You might have a better chance of getting a successful diminished value claim from someone else’s insurance policy. If you were hit by another driver and it was his fault, you’ll need to file a claim with his insurance company.

The insurance company will usually offer you a settlement amount fairly quickly.

It’s usually in your best interest not to agree to an early settlement from your insurer. You generally need to be done with any medical treatments stemming from the accident before settling as well as all car repairs.

If you want the insurance company to consider diminished value as part of the settlement, you’ll need to submit records to substantiate your claim.

In addition to the records you should regularly keep on your car, which will be discussed in the next section, you should acquire a report about your car a few weeks after the accident to see whether it shows that your vehicle has been in an accident. This will help show that potential buyers could be prejudiced against your car.

You’ll also need to find some local examples of similar cars for sale. Make copies or printouts of these to show what the car would have been worth before the accident. Then get estimates from dealerships for how much they would pay you for your car. This will show how much less your car is now worth.

Keep Good Records

It’s always a good idea to keep good records for any of your high dollar possessions, like your home and your vehicles. If you don’t already have pictures of your vehicles, take the time to take some. Get shots from several angles of the exterior. Then take a few photos of the interior. If you have any work done on it, like new paint jobs or specialized wheels, update the photos. These are always good to have on hand for insurance purposes.

Also, keep receipts for oil changes, tire rotations, and other maintenance done to the cars. This establishes that you have properly maintained the car. In the case of diminished value, it will help show what you car was worth before the accident.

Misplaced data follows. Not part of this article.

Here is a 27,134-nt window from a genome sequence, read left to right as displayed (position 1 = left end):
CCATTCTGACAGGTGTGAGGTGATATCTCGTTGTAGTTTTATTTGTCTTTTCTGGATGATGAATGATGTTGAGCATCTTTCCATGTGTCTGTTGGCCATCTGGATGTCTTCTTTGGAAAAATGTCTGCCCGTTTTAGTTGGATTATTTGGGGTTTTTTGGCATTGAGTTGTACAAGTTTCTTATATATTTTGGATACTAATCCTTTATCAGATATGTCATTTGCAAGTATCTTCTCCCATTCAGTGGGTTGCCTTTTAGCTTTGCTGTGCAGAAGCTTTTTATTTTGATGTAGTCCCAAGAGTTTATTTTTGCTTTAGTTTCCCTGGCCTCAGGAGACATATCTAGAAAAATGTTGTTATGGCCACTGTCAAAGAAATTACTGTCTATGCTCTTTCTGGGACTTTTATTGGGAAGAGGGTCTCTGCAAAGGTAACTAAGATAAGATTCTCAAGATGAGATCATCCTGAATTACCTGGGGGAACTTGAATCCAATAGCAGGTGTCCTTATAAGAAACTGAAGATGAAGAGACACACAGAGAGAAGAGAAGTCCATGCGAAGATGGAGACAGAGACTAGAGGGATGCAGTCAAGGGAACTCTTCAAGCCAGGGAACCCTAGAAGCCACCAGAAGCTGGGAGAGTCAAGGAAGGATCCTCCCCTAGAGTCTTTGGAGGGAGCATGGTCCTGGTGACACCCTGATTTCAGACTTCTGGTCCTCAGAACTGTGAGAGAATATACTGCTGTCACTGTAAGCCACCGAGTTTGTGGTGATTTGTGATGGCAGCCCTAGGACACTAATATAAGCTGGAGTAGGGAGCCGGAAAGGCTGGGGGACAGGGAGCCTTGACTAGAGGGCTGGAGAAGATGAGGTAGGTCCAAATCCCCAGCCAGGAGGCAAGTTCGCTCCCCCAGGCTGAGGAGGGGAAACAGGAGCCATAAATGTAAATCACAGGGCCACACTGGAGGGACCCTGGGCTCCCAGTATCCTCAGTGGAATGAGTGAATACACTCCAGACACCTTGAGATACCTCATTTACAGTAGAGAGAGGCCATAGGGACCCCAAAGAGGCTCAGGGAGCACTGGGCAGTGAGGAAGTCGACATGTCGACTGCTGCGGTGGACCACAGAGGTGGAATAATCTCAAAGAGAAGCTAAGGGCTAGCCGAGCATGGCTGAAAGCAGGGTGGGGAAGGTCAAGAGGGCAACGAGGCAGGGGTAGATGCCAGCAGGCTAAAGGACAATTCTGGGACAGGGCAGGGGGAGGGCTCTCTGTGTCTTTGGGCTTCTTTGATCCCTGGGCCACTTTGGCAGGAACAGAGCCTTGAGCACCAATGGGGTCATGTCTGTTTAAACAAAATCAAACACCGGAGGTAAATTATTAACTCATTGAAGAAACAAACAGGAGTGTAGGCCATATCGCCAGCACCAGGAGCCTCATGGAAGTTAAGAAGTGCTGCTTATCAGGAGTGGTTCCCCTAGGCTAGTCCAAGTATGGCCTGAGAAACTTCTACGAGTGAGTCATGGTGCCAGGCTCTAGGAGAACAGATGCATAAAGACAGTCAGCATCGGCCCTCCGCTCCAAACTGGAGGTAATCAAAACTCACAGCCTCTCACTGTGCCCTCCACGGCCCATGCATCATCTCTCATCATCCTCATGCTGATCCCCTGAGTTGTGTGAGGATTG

If your car is totaled in an accident, these records will also help establish a value for your car. Having these records could even help you sell your car, even if it never is in an accident, says Vehicle M.D. Buyers love cars which have been well maintained and taken care of.

It’s also a good idea to review you policy at renewal time to remind you of what it does and doesn’t cover. This can cut down on any confusion when you go to submit a claim.

What to Do if You Are in an Accident

If you are in an accident, the first thing you need to do is to call for help and attend to anyone who is injured. Once everyone is safe and under the care of medical professionals, it’s time to start gathering information about the accident.

If you have a cell phone with a camera, take pictures of the accident site. Be sure to get pictures of both vehicles as well as the relationship with other structures, like intersections or stop signs.

If weather might have been a factor in your accident get pictures of the wet roadway.

You’ll need to exchange insurance information with the other party. If there were any witnesses, it’s a good idea to get their names and contact information before they leave the scene. Witnesses can often help settle disputes about what happened in an accident. But sometimes they don’t stick around until the police get there, so get their information first.

Give the insurance company a call as soon as it is safe to do so. If you need a tow truck, they will get that in motion for you, as well as possibly start on your claim. For more information about the process of filing an auto insurance claim, the Rocky Mountain Insurance Information Association has an excellent guide on their website.

After you get home, take the time to write out exactly what happened. While doing this might be the last thing you want to do if you are sore or shaken up, you’ll want to do it while it is fresh on your mind. You’ll be surprised how many details you forget as time goes by.

While some companies might want you to use one of their preferred repair shops, in most states you have the right to ask it to be taken to the shop of your choice. Be sure to keep records of all telephone calls or emails.

Complete any paperwork the company asks you for and submit it in a timely manner.

Your insurance company can’t settle a claim if you aren’t doing your part. Keep copies of all receipts and paperwork you submit.

If you aren’t happy with the way you claim is being handled, you do have options. The Insurance Information Institute explains your options if this is the case.